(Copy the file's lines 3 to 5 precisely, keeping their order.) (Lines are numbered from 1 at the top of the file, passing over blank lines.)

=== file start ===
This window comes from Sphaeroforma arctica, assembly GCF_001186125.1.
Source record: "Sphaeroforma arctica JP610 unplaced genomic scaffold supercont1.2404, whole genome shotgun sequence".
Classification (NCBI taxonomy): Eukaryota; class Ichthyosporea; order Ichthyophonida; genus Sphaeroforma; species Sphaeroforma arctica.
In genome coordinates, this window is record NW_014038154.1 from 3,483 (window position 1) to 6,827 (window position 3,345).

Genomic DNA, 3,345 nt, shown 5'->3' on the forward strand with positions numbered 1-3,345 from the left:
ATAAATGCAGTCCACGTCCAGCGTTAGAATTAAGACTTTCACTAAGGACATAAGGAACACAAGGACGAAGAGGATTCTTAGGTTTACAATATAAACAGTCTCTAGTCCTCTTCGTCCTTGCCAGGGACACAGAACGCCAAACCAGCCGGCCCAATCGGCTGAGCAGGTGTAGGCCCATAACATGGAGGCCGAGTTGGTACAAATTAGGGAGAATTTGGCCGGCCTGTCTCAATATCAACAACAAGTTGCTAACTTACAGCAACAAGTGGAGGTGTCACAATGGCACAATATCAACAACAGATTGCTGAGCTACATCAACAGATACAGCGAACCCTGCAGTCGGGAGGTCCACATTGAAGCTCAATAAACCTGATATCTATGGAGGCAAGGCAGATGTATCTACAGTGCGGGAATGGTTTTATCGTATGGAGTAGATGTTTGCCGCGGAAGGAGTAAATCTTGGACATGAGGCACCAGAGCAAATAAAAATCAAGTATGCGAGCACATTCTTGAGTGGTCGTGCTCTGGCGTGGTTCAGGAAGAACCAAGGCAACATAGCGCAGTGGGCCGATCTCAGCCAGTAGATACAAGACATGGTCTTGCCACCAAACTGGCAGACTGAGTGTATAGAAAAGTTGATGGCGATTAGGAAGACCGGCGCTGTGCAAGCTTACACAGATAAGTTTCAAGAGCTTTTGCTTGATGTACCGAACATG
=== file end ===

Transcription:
Classification (NCBI taxonomy): Eukaryota; class Ichthyosporea; order Ichthyophonida; genus Sphaeroforma; species Sphaeroforma arctica.
In genome coordinates, this window is record NW_014038154.1 from 3,483 (window position 1) to 6,827 (window position 3,345).

Genomic DNA, 3,345 nt, shown 5'->3' on the forward strand with positions numbered 1-3,345 from the left: